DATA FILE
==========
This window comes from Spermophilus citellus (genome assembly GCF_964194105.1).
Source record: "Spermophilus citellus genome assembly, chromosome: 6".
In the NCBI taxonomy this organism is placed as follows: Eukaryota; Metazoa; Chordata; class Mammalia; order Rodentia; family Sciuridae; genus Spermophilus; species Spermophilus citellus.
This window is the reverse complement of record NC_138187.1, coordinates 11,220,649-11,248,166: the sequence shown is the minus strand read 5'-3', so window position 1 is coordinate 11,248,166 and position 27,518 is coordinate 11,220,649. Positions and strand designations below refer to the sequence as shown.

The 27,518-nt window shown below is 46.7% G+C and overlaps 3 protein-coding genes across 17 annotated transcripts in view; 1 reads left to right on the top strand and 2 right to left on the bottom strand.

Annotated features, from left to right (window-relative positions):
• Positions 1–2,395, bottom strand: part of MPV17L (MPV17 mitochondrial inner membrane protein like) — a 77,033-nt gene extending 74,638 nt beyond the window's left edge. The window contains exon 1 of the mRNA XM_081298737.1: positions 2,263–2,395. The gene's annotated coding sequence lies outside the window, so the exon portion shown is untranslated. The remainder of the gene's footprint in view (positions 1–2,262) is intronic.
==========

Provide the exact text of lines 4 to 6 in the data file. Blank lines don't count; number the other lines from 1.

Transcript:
This window is the reverse complement of record NC_138187.1, coordinates 11,220,649-11,248,166: the sequence shown is the minus strand read 5'-3', so window position 1 is coordinate 11,248,166 and position 27,518 is coordinate 11,220,649. Positions and strand designations below refer to the sequence as shown.

The 27,518-nt window shown below is 46.7% G+C and overlaps 3 protein-coding genes across 17 annotated transcripts in view; 1 reads left to right on the top strand and 2 right to left on the bottom strand.

Annotated features, from left to right (window-relative positions):